Hip dysplasia is a malformation of the hip socket and is common among medium to large dog breeds. With a normal hip, the thigh bone is connected to the pelvis at the hip joint. The femur head fits into the socket of the hip snuggly and comfortably. A dysplastic hip’s femur is loosely or partially fit into the socket. Severe forms of hip dysplasia lead to painful and sometimes crippling arthritis.
Dogs will stand with their hind legs close together to help compensate for hip dysplasia.Canine hip dysplasia is known to be both a genetic and environmentally caused disease, and onset symptoms generally occur by the time a dog is 18 months old. Environmental factors that may cause hip dysplasia include being overweight, overexertion of the hip, and an injury such as ligament tear at a young age.
Symptoms of Hip Dysplasia in Dogs
Symptoms can range from mild discomfort to crippling arthritis.
Stiffness or soreness after resting
Unwillingness to jump, stand on hind legs, or climb stairs
Lameness and pain
Unwillingness to exercise
Dislocation of the hip joint
Decreased muscle mass in the hip area
“Bunny-hopping” or other abnormal stance while walking, standing or running
Canine Hip Dysplasia Care
There is no “cure” for hip dysplasia, but steps can be taken to alleviate the symptoms and help your dog live a pain free, active life.
Weight Management is perhaps the most important thing you can do for your pet. Many dogs require no other treatment for their arthritis once they have reached a normal weight range. However, many dogs need more than just weight management.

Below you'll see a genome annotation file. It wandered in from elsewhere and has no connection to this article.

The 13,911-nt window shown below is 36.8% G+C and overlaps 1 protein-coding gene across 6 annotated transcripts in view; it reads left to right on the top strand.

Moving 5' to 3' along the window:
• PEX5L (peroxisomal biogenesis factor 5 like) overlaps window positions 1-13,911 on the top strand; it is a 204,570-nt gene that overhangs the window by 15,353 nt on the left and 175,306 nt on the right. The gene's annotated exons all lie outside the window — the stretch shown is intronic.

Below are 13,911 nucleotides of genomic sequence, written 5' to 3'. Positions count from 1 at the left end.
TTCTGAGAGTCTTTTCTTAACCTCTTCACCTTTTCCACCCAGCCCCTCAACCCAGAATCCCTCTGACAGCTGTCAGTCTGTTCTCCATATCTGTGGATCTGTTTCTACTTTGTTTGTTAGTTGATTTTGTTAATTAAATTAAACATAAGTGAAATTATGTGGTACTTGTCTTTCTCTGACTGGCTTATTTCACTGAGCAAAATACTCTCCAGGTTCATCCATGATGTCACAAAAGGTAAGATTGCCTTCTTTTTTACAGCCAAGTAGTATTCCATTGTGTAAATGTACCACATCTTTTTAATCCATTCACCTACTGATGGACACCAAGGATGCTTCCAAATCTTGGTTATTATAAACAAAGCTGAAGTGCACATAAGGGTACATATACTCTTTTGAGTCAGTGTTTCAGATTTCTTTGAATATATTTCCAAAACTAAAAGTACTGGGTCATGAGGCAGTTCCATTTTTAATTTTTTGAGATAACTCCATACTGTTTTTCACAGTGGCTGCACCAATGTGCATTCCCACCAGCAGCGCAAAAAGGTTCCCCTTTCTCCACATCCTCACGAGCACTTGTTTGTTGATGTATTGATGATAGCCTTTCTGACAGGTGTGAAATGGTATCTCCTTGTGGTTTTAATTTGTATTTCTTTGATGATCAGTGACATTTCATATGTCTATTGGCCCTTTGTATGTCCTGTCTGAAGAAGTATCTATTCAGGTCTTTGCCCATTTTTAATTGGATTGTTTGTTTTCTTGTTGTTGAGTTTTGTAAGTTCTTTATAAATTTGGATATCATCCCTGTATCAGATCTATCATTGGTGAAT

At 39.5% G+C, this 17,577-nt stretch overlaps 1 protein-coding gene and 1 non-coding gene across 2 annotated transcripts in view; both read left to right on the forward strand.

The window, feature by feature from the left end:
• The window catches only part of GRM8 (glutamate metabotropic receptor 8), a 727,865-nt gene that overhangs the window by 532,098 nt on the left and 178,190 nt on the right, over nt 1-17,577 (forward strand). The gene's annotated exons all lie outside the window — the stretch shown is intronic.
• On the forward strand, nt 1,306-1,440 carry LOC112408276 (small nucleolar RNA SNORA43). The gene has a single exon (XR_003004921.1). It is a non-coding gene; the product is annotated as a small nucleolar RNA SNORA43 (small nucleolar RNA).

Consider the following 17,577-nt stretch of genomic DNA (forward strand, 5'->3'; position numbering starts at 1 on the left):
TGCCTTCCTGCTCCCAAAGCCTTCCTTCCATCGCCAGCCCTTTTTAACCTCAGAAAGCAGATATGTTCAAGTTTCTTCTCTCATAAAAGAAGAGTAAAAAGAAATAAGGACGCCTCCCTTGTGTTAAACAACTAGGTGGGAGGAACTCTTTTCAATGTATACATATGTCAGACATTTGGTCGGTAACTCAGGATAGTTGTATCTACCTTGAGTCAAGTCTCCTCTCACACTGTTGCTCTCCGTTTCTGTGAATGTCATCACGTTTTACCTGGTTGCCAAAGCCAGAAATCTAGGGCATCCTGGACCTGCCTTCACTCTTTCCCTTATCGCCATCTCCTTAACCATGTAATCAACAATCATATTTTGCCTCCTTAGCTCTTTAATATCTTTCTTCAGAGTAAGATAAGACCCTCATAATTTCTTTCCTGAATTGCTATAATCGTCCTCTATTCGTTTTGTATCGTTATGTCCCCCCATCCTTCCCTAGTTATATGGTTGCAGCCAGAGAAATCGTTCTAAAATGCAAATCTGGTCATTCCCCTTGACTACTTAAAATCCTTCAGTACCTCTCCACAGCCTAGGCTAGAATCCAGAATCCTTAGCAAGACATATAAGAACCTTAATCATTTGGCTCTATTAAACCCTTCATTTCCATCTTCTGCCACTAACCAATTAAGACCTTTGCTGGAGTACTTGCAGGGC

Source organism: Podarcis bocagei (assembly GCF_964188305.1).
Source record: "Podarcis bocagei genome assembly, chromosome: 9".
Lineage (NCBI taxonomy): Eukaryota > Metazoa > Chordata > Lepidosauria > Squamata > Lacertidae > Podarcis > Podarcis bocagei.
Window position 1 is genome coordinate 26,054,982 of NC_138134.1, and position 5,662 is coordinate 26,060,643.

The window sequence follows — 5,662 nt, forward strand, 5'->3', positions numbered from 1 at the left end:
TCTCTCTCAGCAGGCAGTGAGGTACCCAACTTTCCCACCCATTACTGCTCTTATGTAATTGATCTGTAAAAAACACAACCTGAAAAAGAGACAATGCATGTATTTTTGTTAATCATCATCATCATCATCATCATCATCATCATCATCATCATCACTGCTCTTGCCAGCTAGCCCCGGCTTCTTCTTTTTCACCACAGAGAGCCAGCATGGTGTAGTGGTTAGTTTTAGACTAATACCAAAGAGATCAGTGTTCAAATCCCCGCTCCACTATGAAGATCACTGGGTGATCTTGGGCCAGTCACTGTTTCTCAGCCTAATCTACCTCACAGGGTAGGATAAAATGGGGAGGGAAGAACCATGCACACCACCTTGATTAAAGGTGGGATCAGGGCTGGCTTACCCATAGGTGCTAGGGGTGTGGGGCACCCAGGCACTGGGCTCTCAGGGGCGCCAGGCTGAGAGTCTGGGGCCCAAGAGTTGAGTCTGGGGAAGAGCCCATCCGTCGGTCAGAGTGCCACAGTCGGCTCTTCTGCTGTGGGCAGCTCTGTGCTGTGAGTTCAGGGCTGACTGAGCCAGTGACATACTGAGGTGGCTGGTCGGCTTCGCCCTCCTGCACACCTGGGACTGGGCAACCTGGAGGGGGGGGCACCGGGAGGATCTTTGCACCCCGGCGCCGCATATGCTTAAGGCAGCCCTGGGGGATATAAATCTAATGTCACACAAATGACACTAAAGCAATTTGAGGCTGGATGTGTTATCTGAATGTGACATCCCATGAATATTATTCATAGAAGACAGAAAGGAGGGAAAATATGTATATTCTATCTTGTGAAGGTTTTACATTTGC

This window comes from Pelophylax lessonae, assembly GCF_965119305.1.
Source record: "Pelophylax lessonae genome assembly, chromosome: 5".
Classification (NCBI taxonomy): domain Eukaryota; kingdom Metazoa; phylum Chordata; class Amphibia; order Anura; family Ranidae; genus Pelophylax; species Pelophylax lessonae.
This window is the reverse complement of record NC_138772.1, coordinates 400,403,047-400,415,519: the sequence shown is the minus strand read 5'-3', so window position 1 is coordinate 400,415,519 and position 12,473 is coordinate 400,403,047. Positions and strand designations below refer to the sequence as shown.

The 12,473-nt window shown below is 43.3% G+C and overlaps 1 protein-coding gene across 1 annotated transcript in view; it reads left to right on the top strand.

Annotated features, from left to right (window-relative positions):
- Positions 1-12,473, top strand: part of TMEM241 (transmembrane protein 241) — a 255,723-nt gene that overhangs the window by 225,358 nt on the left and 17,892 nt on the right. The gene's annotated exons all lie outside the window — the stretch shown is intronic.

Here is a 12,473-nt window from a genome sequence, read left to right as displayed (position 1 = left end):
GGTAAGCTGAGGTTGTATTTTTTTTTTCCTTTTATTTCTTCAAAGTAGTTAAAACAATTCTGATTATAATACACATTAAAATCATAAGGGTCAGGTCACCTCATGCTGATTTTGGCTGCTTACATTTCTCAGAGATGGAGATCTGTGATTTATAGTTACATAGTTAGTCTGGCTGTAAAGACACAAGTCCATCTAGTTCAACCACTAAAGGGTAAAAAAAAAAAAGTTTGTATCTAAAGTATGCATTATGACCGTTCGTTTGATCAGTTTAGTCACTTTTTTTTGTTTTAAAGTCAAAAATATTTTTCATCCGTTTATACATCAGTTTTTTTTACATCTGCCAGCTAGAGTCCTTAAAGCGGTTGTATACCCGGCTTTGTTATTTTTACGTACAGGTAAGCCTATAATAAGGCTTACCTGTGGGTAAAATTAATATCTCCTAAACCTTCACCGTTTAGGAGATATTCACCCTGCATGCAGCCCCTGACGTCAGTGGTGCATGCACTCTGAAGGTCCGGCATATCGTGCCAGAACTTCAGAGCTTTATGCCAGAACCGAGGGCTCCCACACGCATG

Proper Exercise will help to stimulate cartilage growth and can help reduce degeneration. Vigorous exercises may cause more damage, so you may want to stick with moderate exercise such as regular long walks and short sessions of fetching games.
Pay Attention to Symptoms. You may find that your companion tires faster during long walks. You may want to decrease the distance or take short standing breaks during walks.
Anti Inflammatory Medications will decrease your dog’s pain. Non-steroidal Anti-Inflammatory Drugs (NSAIDs) and Cox-2 Inhibitors are commonly prescribed, but have been shown to be related to cardiovascular issues including bleeding.
Surgery may be the best option in extreme cases. There are many different types of surgeries, but most involve removing the femur and either reshaping it or repositioning the hip socket. Hip replacement completely replaces the malformed joint and has a very high success rate in severe hip dysplasia cases.
Talk to your veterinarian about the severity of your dog’s hip dysplasia and ask about the treatment options. If treatment starts early, surgery can be avoided.
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